Laboratory data revealed hematocrit 26%; hemoglobin 9.6 g/dL; white blood cells 13 300/mm³ (78% neutrophils); blood urea 0.25g/; and creatinine level 10 mg/L. Liver enzymes showed a total bilirubin of 13mg/L with a direct component of 6 mg/L; SGOT and SGPT were 77 U/L and 96 U/L respectively (normal range for SGOT is 17-59 U/L and for SGPT is 21-72 U/L). The patient was non-reactive in HIV serology. Chest X-ray showed no lesion suggestive of TB but revealed a right-sided subdiaphragmatic pathology as the right hemi-diaphragm was raised and the costophrenic angle was blunted (Figure (Figure1).1). Pleural biopsy was performed and histological examination showed no signs of TB. Ultrasonography (US) of the abdomen revealed ill-defined, heterogeneous hypo-echoic lesions reaching up to the liver surface with cystic areas in the right lobe of the liver suggestive of an abscess (Figure (Figure2).2). Liver was enlarged with a span of 16.6 cm with no other focal lesion. No perihepatic effusion was seen. All other abdominal viscera appeared normal with no free fluid. A computerised tomographic (CT) scan of abdomen revealed a 14 cm/12 cm/7 cm multiseptate abscess in the right lobe of liver (Figure (Figure3)3) for which a US guided aspiration of 250 cc of yellow colored pus was carried out. The aspiration material showed 10 200 leukocytes/L with 9200 neutrophils/L. Gram staining of the aspiration fluid and Ziehl-Neelsen staining for acid-fast bacteria were negative. Routine bacteriological cultures of the aspiration fluid were negative for bacterial infection and fungus. The patient was started on third generation cephalosporin and aminoglycoside with the provisional diagnosis of pyemic liver abscess. Despite this treatment, the patient’s symptoms worsened. A repeat CT scan of the abdomen showed a persistence of the right lobe liver abscess. In view of the patient’s condition and the refilling of the multiseptate abscess cavity, a decision to perform a laparotomy was taken. During the surgical exploration, a multiseptate intraparenchymal liver abscess was seen in the right lobe with no other positive abdominal findings. 750 cc of thick yellow colored pus was drained and after breaking of all of the loculi, a biopsy of the hull of the abscess was performed and the liver cavity was closed over a tube drain, the output of which in the initial period was about 250 cc and decreased after 5 d. The drain was removed one week post operatively. Histological examination of the biopsy showed Tuberculosis follicle with central caseous necrosis surrounded by lymphocytes, multi-nucleate giant cells and epithelioid macrophages (Figure (Figure4).4). The polymerase chain reaction (PCR) of the specimen for Mycobacterium tuberculosis was not performed because it was not available in the hospital and because the culture in Löwenstein-Jensen medium using the specimen revealed Mycobacterium tuberculosis and confirmed the diagnosis of tuberculosis.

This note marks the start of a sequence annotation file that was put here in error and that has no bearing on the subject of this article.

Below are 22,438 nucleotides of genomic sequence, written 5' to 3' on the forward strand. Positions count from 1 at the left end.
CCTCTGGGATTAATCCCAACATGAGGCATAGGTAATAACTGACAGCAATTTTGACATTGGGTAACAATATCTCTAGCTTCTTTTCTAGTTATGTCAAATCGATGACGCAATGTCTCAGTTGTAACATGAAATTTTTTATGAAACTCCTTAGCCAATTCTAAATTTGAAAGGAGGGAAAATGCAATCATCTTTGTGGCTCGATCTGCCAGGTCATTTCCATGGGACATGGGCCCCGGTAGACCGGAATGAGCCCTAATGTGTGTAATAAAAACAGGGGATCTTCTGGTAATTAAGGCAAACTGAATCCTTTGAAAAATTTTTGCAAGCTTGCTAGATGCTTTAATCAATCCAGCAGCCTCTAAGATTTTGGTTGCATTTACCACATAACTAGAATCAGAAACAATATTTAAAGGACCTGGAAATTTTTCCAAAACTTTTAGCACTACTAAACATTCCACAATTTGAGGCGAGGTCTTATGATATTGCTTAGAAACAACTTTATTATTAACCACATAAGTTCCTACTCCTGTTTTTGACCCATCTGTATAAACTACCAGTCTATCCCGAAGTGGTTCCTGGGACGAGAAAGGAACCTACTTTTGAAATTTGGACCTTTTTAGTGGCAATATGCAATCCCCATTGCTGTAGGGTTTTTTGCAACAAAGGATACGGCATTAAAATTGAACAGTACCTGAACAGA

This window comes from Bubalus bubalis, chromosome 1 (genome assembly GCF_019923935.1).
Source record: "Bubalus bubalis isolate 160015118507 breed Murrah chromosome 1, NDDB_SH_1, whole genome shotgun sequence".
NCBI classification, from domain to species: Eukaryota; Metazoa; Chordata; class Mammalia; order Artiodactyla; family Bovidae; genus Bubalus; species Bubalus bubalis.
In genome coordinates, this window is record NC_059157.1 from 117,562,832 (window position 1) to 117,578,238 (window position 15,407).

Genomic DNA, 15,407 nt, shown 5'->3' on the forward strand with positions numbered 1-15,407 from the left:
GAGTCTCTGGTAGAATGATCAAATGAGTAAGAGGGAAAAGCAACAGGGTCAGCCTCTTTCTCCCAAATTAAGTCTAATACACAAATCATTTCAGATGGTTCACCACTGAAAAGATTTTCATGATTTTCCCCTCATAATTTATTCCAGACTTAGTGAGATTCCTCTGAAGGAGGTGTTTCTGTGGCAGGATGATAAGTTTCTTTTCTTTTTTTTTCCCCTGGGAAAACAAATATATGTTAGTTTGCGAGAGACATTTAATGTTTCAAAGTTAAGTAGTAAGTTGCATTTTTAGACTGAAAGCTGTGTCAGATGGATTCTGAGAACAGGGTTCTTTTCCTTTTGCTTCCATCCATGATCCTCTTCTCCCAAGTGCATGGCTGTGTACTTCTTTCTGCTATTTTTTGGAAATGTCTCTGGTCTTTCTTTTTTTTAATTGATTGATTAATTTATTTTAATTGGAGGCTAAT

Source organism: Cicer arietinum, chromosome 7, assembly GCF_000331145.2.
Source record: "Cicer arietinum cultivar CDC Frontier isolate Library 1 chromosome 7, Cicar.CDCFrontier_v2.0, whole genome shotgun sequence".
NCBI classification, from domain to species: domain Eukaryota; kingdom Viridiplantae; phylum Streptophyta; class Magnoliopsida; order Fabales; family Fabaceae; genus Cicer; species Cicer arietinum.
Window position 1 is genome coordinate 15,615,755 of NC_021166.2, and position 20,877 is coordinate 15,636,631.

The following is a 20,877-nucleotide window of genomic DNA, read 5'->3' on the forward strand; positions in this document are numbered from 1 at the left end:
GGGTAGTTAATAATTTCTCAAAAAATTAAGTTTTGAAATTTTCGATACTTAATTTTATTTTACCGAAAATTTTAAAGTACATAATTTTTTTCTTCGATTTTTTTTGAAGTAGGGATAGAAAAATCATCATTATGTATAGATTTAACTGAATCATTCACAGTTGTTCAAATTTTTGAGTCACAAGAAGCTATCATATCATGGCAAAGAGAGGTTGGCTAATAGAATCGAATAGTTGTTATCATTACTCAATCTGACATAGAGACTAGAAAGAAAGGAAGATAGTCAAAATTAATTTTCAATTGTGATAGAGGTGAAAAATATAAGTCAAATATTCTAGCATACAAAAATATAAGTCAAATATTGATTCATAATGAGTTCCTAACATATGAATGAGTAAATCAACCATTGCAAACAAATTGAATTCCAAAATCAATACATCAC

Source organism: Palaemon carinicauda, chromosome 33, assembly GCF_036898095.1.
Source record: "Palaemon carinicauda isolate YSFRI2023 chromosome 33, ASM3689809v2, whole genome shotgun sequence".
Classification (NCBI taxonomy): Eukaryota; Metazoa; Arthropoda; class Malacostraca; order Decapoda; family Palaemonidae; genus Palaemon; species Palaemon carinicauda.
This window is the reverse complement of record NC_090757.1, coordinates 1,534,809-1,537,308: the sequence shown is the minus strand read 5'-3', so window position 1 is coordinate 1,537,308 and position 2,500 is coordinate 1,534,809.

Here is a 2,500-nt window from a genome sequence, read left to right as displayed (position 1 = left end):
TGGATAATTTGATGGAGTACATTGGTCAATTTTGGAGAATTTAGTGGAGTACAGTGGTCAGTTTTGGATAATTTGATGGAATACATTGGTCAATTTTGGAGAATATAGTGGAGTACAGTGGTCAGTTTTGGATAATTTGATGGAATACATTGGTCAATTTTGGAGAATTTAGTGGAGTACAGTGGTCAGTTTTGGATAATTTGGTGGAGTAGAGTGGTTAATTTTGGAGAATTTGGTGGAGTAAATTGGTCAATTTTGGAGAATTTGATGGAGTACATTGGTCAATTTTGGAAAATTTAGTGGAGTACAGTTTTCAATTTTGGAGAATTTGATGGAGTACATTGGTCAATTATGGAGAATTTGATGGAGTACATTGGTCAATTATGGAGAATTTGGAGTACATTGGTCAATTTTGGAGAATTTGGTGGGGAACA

Figure 1
Chest X-ray showing a right-sided sub diaphragmatic pathology as the right hemi-diaphragm is raised and the costophrenic angle is blunted.
Figure 2
Ultrasonography of the abdomen revealing heterogeneous hypo-echoic lesions in the right lobe of the liver suggestive of a multiseptate abscess.
Figure 3
Computerized tomography of abdomen showing the multiseptate abscess in the right lobe of liver.
Figure 4
Histological examination of the abscess wall showing a Liver epithelioid granuloma with giant-cell and foci of caseous necrosis. A: HES × 10; B: HES × 30.